Gulf Arabs face bumpy road to launch of single currency

13:00, December 16, 2009      

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by Ding Yimin, Du Jian

The six-member Gulf Cooperation Council (GCC) greenlighted at its 30th summit on Tuesday the establishment of the monetary union, a prelude to the launch of the single Gulf currency.

The step will pave the way for the creation of the GCC Central Bank, which will be responsible for issuing the euro-style common currency.

Introducing the single currency will have many positive impacts on the Gulf countries' economy, particularly in deepening the concept of common market, reducing financial risks and promoting intra-GCC trade, tourism and investment.

However, the road leading to the final launch of unified bank notes and coins is bumpy, and another decade might be needed to achieve the final goal.

Economists said the single currency zone has to be built on the basis of the unified inflation rate, financial deficits, government debts, long-term interest rate and currency fluctuation. The inflation rates among the six GCC countries differentiate from each other dramatically, ranging from 4.5 percent to 15 percent in2008, according to a report of the International Monetary Fund.

Regarding the concept of similar inflation rates, the Gulf governments have taken initiative to peg their currency to U.S. dollars in the past decade.

But some countries found it hard to be on board the program of achieving a single currency. Oman dropped out of the monetary union plans in 2006, saying its economy is not ready for the program.

Kuwait, which gave in to the domestic pressure of inflation rate, quit its dollar peg in 2007, and started pegging to a basket of currency. The different levels of economic development also made it difficult to fill the gap between other economic indicators such as long-term interest rate and currency fluctuation among those countries.

The GCC, established in 1981, groups Bahrain, Kuwait, Oman, Qatar, Saudi Arabia and the United Arab Emirates (UAE). The bloc in 2001 decided to spend 10 years in materializing a common currency in order to strengthen economic integrity and reduce financial risks.

But GCC officials acknowledged in March this year that the 2010deadline will be extended and another 10 years might be needed before people in Gulf countries can really use the unified currency.

Effective steps have been taken by five Gulf countries including Bahrain, Kuwait, Qatar, Saudi Arabia and UAE to set up the monetary union since a customs union was launched in 2003, and all the requirements to ensure GCC market were completed in 2007.

But the UAE, the second-largest Arab economy after Saudi Arabia, withdrew from Gulf Arab plans for monetary union in May this year, after Riyadh was chosen as the location for the region's monetary council, a precursor to the future GCC Central Bank.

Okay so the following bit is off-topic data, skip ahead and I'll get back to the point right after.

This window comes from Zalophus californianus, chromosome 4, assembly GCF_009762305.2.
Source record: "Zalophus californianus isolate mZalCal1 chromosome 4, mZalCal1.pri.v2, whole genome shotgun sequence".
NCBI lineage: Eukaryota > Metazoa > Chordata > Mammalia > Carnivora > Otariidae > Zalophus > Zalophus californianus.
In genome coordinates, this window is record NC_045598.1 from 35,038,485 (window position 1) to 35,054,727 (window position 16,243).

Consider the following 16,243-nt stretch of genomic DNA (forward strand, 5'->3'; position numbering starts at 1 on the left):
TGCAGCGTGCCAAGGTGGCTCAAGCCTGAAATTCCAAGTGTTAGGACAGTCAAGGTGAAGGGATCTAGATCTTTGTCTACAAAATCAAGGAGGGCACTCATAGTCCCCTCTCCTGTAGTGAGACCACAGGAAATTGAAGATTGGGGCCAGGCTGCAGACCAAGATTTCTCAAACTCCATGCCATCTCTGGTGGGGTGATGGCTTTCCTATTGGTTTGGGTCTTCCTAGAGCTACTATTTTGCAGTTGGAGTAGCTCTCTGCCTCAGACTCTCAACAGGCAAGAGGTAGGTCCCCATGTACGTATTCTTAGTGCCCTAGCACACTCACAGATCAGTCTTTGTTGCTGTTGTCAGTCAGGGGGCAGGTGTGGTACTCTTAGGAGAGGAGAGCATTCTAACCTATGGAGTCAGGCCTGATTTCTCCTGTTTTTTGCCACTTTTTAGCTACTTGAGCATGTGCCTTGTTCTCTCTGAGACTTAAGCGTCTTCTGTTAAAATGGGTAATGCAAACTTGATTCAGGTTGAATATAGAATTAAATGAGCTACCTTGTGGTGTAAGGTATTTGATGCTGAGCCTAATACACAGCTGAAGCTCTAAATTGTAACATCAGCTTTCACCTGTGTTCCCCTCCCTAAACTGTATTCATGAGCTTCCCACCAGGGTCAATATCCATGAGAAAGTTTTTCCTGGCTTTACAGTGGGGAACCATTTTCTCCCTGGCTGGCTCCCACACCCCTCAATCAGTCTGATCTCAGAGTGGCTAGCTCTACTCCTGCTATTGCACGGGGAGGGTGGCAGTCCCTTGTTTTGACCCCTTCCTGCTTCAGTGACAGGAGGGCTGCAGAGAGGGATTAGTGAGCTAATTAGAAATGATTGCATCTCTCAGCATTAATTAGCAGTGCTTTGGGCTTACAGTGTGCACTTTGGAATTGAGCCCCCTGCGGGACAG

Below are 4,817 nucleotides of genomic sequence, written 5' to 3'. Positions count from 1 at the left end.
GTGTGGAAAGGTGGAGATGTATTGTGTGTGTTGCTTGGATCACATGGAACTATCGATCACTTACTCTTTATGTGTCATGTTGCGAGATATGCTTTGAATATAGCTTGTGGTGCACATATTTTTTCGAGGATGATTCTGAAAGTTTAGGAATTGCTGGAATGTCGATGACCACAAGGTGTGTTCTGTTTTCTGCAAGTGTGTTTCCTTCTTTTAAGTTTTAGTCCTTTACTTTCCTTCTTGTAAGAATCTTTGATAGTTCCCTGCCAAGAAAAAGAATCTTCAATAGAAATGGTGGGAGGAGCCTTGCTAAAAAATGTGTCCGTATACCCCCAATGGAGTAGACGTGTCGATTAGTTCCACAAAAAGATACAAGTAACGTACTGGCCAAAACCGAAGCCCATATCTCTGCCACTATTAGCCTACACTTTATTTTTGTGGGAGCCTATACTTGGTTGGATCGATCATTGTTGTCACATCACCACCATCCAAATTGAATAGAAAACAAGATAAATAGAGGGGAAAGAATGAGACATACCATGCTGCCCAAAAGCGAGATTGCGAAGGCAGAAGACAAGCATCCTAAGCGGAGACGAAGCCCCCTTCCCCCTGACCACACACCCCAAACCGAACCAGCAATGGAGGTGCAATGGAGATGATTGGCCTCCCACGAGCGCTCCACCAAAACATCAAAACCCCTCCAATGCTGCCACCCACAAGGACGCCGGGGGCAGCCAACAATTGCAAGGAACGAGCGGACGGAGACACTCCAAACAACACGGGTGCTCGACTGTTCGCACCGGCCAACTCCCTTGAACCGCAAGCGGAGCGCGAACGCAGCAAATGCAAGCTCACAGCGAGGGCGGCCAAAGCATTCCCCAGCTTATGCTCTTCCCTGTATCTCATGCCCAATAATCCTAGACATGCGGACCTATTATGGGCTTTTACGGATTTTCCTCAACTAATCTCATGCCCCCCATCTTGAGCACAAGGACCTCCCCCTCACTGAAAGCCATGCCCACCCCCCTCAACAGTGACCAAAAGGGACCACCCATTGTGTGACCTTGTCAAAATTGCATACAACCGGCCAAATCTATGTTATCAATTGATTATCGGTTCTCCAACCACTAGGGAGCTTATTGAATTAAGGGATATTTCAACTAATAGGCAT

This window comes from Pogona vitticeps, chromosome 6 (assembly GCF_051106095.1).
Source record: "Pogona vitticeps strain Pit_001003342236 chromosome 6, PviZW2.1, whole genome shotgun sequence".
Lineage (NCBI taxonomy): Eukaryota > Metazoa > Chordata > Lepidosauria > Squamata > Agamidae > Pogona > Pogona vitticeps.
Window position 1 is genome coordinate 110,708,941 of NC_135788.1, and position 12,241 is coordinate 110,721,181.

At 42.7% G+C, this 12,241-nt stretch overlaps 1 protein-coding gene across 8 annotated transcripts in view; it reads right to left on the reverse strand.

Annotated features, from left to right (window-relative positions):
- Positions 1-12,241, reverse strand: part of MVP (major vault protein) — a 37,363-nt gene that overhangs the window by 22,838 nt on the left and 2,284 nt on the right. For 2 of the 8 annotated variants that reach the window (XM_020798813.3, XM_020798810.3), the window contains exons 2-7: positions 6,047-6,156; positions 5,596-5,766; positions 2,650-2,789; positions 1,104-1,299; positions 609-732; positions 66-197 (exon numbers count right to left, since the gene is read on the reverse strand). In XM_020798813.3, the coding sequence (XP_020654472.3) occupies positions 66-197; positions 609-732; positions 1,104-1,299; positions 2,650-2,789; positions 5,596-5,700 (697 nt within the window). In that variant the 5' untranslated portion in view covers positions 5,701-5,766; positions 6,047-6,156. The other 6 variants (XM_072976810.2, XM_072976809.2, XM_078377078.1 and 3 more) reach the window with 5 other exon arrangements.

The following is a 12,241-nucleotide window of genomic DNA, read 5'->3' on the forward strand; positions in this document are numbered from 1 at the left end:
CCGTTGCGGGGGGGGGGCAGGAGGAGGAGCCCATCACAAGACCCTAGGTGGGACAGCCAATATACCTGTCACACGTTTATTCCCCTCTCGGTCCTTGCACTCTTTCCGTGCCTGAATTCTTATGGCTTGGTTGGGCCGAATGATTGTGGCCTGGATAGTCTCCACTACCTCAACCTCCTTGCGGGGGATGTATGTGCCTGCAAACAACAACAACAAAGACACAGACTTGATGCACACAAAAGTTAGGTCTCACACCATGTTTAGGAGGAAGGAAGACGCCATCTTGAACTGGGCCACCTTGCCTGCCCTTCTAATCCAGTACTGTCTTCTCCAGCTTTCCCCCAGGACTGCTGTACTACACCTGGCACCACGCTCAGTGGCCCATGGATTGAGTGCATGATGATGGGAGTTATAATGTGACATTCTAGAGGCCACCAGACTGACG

The exit of the UAE, the world's third-largest oil exporter, came as a major blow to the monetary council, and complicated the way to materialize the single currency. Fully aware of this, GCC officials tried to persuade the UAE and Oman back to the track of the monetary union at the GCC Kuwait summit.

GCC Secretary General Abdulrahman al-Attiyah said that "Oman and UAE are pioneers in joint Gulf action and always took the lead in implementing resolutions of Gulf summits, so they are always at the center of the common Gulf action."

On Friday, Kuwaiti Finance Minister Mustafa al-Shamali also called on the two countries to come back to membership, as the project would help cement regional economic growth.

But no word has been heard from the UAE yet about its return to the monetary union.

The UAE had improved its profile in recent years with the rise of Dubai as one of the region's trade and tourism centers.

But the choice of Saudi Arabia to host the monetary council showed that the region's largest economy has regained some prominence it had lost to the UAE.

The covert struggle between the two countries for a prominent position in the Gulf region poses as another hurdle for launching the single currency.

However, the Gulf countries still showed huge resolution for the launch of the single currency, the highest form of achieving economic unity.

Four member states including Saudi Arabia, Bahrain, Qatar and Kuwait have ratified the GCC monetary union agreement, and the Riyadh-based money council is working on a timetable and technical details of launching the single currency.

"Although the process seems to have taken a longer time than we expected, we are still steadily moving along the direction of forming the unified currency system," said Attiyah at the press conference after the closing ceremony of the GCC 30th summit on Tuesday.

Source: Xinhua
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